The tuna was chilled, not frozen, which is a process that damages the cell membranes. Once the cell membrane has been damaged, it affects the taste, and the damage is irreversible.
Although sushi isn’t my favorite food, I did visit a number of sushi restaurants and can be very discriminating when it comes to good sushi. There are four big schools: Edomae, Kansai style, Edomae’s predecessor or Funazushi, and Kyushumae. My personal preferences are Edomae and the neta from Kyushu.
Suzue-san makes Kansai-style sushi, small and sweet shari and big neta. While I appreciate each school of sushi making, I would be lying if I said I liked Kansai-style sushi.
What I didn’t quite understand was why hamo sushi with the tsume was served before the tuna. While hamo and the sauce are great on their own, having them before the tuna totally disoriented my taste buds.
My dinner concluded with the best warabi mochi I have ever had. This warabi mochi was distinctively black. Suzue-san explained that he used only the end tips of the root, so his warabi mochi got that color. The preparation is quite labor intensive, picking only the best part of each root.
Is this meal worth it? Here are my thoughts on why you should go ahead and try Suzue at least once:
1. If money isn’t an issue or if you got a couple of spare pairs of Hart Audio D&W Aural Pleasure Speakers for your personal butler.
2. If you want to celebrate a special occasion and are bored with other top restaurants.
3. If you are not extremely discriminating about your sushi or if you like Kansai style sushi with Shari on the sweeter side.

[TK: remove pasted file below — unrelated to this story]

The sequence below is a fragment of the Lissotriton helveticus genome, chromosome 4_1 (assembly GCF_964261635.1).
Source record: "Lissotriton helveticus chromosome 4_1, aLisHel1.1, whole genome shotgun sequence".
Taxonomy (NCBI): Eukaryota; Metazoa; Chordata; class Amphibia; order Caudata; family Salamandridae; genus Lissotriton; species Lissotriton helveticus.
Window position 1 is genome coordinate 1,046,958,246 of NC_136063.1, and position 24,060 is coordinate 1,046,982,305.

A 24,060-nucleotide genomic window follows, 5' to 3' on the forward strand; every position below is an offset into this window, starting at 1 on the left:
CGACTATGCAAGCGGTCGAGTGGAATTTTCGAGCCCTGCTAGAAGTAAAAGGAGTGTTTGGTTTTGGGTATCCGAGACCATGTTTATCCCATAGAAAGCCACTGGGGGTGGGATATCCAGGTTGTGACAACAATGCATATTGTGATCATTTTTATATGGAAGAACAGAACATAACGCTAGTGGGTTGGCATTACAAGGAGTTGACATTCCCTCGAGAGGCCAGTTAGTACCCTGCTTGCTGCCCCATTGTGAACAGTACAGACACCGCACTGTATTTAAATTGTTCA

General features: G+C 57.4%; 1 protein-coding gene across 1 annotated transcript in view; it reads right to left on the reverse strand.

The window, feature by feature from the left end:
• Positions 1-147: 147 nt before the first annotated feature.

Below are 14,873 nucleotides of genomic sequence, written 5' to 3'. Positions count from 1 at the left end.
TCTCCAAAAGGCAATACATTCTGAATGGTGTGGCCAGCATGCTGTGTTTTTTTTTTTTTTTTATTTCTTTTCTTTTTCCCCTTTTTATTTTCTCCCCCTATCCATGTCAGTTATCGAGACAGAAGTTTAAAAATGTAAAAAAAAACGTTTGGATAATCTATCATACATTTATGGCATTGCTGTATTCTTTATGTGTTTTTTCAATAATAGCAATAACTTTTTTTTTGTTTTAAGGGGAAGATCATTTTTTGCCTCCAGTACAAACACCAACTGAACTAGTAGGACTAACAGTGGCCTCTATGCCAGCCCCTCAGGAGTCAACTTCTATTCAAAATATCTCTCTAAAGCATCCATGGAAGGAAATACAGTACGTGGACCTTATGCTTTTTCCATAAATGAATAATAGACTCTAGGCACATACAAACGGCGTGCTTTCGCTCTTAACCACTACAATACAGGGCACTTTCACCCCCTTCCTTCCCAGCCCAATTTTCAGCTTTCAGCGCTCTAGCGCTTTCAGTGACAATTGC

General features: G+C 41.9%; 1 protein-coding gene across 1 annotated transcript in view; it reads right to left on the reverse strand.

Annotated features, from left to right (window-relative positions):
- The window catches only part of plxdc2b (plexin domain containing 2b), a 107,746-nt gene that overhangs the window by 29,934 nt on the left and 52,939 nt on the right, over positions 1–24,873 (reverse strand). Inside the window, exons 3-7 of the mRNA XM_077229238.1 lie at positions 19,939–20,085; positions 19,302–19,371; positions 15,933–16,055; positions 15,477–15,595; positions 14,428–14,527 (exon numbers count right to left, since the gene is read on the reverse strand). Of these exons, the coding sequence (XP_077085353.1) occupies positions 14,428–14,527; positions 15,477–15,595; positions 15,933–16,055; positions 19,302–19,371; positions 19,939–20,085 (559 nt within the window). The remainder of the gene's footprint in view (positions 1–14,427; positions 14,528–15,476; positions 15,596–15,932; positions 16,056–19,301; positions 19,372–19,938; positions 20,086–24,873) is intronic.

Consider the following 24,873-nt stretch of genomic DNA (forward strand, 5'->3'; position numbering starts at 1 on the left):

4. If you have discerning taste, regardless of your sushi preference, this is one of the best meals if you can afford it.
Personally, I’d love to visit Suzue again, maybe in another 3 or 4 years. TTT might wonder why. After all, there’s no such thing as perfection. We are all humans, subject to certain flaws. It’s the same reason why I admire both Yuzuru Hanyu and Nathan Chen. Not even world-class skater Hanyu can land five perfect quadruple jumps in a single session. Nathan did so, but artistry and elegance are not his calling card yet. Der Ring des Nibelungen took Wagner 26 years to compose, and it’s 17 hours long, divided into four nights of performances. Is this gigantic work perfect? It is not, according to many critics. Some parts of the work could have been improved by the composer. Do I enjoy it? Yes, I have watched at least three live performances of the complete cycle, in Europe, North America, and North Asia. Do I watch every live production? Definitely not; that would take a lot of resources, in terms of both time and money. But I definitely listen to the excerpt once in a while. I absolutely wish to visit Suzue again when I have the chance.
Address: Okazaki Jingumichi Niomon Shirakawa Minami-iru, Sakyo-ku, Kyoto, Kyoto Prefecture
How to get there: A 4-minute walk from Higashiyama Station on the Kyoto Municipal Subway
Business hours: 5:00 p.m. - 8:00 p.m.
Budget: ¥50,000 +
Payment: Credit cards accepted (Visa, Mastercard, JCB, American Express, Diners Club International)
Local taste had taken a long journey searching for delicious meals long before the dawn of social media, roaming from one city to another from the Far East to the west, over 160 cities in four continents and more than 400,000 miles during the last 37 years.
His dining spots over thousands of restaurants range from eating in a hole in the wall in Asia to all ten Michelin 3-star restaurants in Paris. More than decades was spent on chasing for perfect xiao long bao.
Because he is not in food business nor food writer, his article won’t be found elsewhere but exclusively on tokyotabletrip.com as a tribute to Leo Saito’s altruistic deed to help international visitors discover the beauty of Japanese cuisine.